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Muncie

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About Muncie

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    MCM Ohana

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  • Scale I Build
    1/25

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  • Location
    Pacific Wonderland
  • Full Name
    Steve Payne

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  1. Paystar 5000 question

    wow, that's really vague in the instructions - one of the cylinders (the one on the rh side) on the radiator support could be/is probably the receiver dryer for the air conditioner system.
  2. decal artwork looks great! maybe a little too tall... Freightliner offered three sleeper heights - standard = height of the cab, raised roof = closer to the top of a van trailer, and mid-roof = could almost stand up inside but lower roof for operations with flatbed or tank trailers. Your 1:1 photo is a mid roof. Maybe lower the top until there is about 6 feet of standing headroom inside. I wish I had the actual sleeper dimensions... The sleeper roof in the kit is a custom top manufactured and installed by Sloan's. Not installed by Freightliner, but you could get a new truck delivered to Sloan's for a sleeper roof, upholstery and custom paint before it went to the dealer.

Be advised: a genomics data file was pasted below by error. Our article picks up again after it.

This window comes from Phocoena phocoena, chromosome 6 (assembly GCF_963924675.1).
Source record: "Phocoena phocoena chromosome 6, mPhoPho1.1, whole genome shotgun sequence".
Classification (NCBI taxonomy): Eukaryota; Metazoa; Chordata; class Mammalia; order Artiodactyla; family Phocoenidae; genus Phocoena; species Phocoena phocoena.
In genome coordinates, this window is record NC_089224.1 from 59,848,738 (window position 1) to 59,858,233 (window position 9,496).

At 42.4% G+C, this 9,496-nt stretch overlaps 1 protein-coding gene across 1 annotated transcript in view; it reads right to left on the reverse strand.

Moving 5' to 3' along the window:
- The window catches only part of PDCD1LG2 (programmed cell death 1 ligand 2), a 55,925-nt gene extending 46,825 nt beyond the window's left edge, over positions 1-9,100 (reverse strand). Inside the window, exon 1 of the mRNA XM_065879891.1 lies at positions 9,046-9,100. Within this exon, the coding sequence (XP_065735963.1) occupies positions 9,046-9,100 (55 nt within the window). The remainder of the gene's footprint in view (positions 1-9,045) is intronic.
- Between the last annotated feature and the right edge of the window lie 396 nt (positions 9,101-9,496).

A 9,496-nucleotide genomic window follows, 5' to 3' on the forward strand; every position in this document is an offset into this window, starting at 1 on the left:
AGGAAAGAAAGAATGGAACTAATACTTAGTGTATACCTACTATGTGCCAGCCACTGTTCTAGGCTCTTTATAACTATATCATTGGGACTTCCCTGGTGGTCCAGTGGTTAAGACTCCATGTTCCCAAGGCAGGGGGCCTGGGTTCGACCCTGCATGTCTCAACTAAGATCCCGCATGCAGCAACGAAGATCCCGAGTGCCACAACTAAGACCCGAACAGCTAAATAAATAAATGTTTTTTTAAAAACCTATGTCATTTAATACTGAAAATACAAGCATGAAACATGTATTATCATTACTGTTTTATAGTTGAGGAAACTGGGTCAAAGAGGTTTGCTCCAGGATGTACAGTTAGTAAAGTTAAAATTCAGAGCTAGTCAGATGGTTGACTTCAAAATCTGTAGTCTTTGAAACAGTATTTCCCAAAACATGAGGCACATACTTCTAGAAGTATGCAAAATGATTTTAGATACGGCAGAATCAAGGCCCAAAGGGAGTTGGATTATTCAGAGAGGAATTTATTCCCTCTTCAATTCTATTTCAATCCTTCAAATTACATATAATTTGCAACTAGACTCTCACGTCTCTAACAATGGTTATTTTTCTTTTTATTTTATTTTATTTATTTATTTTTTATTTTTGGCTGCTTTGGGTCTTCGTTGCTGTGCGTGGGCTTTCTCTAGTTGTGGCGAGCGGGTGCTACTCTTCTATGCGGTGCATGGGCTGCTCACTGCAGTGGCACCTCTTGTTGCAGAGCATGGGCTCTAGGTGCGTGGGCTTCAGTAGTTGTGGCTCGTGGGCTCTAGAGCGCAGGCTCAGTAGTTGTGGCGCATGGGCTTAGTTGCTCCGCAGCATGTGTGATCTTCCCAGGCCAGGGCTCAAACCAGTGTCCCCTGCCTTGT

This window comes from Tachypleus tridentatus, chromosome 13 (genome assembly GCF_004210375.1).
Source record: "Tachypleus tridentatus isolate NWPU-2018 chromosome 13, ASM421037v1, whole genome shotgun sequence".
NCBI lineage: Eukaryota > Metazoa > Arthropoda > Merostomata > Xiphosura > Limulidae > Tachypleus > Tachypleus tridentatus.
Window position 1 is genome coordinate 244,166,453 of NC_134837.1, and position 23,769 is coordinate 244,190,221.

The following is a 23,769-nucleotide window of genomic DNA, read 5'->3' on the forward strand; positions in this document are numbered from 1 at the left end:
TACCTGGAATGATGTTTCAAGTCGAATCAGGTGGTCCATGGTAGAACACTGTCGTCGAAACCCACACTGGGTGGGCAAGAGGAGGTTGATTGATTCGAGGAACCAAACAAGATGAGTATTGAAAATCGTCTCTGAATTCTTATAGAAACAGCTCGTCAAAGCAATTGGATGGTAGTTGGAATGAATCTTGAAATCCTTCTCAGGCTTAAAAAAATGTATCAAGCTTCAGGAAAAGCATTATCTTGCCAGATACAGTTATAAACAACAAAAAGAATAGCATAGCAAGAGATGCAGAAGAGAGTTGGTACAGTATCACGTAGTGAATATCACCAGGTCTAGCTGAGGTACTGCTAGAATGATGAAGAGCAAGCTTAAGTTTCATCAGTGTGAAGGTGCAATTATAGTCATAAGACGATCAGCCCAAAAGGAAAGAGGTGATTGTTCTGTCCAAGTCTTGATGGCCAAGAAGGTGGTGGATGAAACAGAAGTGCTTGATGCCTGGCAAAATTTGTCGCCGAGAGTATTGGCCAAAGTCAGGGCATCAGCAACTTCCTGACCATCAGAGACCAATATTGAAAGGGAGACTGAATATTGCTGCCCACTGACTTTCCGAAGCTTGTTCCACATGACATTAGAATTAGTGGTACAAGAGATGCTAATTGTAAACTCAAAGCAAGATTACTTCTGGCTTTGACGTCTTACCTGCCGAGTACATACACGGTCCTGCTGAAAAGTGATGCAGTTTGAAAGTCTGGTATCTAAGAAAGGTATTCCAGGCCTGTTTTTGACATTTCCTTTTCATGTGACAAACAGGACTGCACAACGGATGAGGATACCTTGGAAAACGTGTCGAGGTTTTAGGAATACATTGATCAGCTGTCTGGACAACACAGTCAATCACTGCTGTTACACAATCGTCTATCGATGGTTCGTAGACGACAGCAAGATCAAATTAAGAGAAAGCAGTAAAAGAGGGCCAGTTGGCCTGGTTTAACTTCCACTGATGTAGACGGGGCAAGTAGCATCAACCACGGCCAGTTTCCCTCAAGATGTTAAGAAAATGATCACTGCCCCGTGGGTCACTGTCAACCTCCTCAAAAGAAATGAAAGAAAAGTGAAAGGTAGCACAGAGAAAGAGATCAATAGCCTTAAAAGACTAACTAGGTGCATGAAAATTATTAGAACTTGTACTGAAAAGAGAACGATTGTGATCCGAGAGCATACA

3. Crinkled Paint

    Best to strip anything primed with the Rustoleum so the Duplicolor goes directly on the plastic. Duplicolor makes a couple of different flavors of primers and different builders have different preferences. Some primers are made to spray on thicker so they can fill sand scratches and other problems - but they also fill in molded detail. The 1699 primer-sealer comes out a little thinner, less sanding after primer. A sealer is intended to be a barrier and block anything under the sealer from showing thru the top coats and to also prevent the top coats from attacking anything below. Light coats to start and then start building up layers. I've never been a fan of Rustoleum but that doesn't mean it won't work over another primer. There is a much better chance that Rustoleum paint (not bonds to plastic) will work over Duplicolor primer than the other way around. I'll admit that I'm probably biased, but my opinion is that any of the hardware store paints that say bonds to plastic are meant for plastic shelving and other utility plastics, not the fine work that we do. My rule of thumb for paint advise is that if you have 15 model builders in a room that can all do great paint, there will be at least 15 different methods and none of then will work for anybody else. Experiment, find what works, and that's what you do.